As the walk continued along the South bank, we decided to move from the more familiar path onto the beach that is unveiled with the tide. Sitting on the glistening peddles was a badge adorned with the words ‘it’s my birthday’. When I looked up from the trinket that had captured my eye, I noticed a figure on the end of the jetty that was staring into space deep in thought. This made me think of the fleeting moments of celebration and occasions that such objects symbolise and the impact they have upon our thoughts and feelings regarding the passing of time and the ageing process.
This is the first in a series of posts sharing some of the images I took during the photo walk with Paul Halliday, organised as part of the IVSA 2013 conference, I happened upon a young man dressed all in black sporting tussled locks of blond hair who was tagging walls with graffiti. The poignance of the words ‘As easy as being born’ did not pass me by, having taken a journey from south London streets around New Cross into the south bank where many bars and restaurants are beyond the means of many of the residents of the capital yet their patrons take them for granted. For me, this image typified the groaning urban inequalities of London.
It seems an ideal time to pull together my thoughts on Visual Sociology and how it differs from documentary photography and photojournalism. Next week is the 2013 IVSA conference at Goldsmiths and I am excited to be attending one of the days. Happily, this also coincides with the publication of my first pieces of ‘visual sociology’. The visual has always interested me and my background in design, photography and graphics has built up a keen interest in where the boundaries of my sociological interests and artistic interests meet.
A question posed by one of the editors about my initial submission for the Call for papers when I first submitted my image ‘Occupy and resist’ got me considering then an image becomes Sociology and when it is not. Harper (2012) and Becker (2007) both have some interesting commentary on this and essentially agree on several points. There is a close relation between photojournalism, documentary photography and visual sociology but there are some features that can help identify the boundaries. Like any cultural object, Becker proposes that the context is key to to understanding the intended meaning of an image and I would like to propose a framework which, helps make the boundaries more distinct.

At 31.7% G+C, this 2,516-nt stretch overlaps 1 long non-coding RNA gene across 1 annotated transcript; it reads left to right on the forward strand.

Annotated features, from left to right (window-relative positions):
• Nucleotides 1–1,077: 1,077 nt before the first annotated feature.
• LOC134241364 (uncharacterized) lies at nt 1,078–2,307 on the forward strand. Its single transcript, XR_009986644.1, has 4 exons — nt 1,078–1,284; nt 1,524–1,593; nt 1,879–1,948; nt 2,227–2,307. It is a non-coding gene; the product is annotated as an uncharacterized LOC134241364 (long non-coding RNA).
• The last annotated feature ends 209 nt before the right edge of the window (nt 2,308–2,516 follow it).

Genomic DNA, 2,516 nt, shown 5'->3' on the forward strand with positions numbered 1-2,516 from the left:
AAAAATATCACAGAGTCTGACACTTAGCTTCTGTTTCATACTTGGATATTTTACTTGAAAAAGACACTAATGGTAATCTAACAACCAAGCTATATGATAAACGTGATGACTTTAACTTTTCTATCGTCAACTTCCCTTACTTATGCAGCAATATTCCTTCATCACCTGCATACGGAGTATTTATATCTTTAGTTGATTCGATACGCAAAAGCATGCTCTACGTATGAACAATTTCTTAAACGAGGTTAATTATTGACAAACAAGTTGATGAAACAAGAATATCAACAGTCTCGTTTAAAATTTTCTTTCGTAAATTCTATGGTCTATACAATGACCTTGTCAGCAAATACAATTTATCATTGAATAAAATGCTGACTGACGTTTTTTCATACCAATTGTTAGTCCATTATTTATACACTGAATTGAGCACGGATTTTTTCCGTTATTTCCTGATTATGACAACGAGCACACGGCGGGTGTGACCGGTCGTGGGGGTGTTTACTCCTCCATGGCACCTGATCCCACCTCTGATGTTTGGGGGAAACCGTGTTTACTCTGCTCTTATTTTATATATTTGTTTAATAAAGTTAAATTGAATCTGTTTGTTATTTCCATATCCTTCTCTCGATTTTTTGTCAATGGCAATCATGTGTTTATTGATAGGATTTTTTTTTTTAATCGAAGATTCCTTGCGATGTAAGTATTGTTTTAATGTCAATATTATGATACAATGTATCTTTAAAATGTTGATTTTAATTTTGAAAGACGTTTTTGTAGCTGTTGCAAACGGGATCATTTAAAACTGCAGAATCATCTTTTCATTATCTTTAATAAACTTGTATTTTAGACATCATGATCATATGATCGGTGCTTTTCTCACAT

Photojournalism – Capturing an image. Freezing a moment in time that can be easily read by a viewer. Often accompanied by little in terms of written explanation.
Documentary Photography – Recording a subject, a world or a culture through systematic exploration. Usually accompanied by descriptive texts describing what was seen or experienced by the photographer.
Visual Sociology – Understanding and explaining the image. Visual Sociology takes the written explanation beyond the descriptive and into the analytical.
Inevitably, there are always exceptions to a rule and things are never this clear-cut but hopefully this summary can provide a framework within which to begin to explore the ideas further. It is not to say that an image must sit within one or the other ad infinitum. Becker examines Harper’s images of tramps within his chapter and goes into greater depth about how the images could be considered in all there categories but how essentially, the framework I have outlined in terms of their presentation and context determines which way they would be classified.
Becker, H.S. (2007) Telling About Society, Chicago, The University of Chicago Press
Harper, D. (2012) Visual Sociology, Abingdon, Routledge
- Visual Sociology (jonrainford.wordpress.com)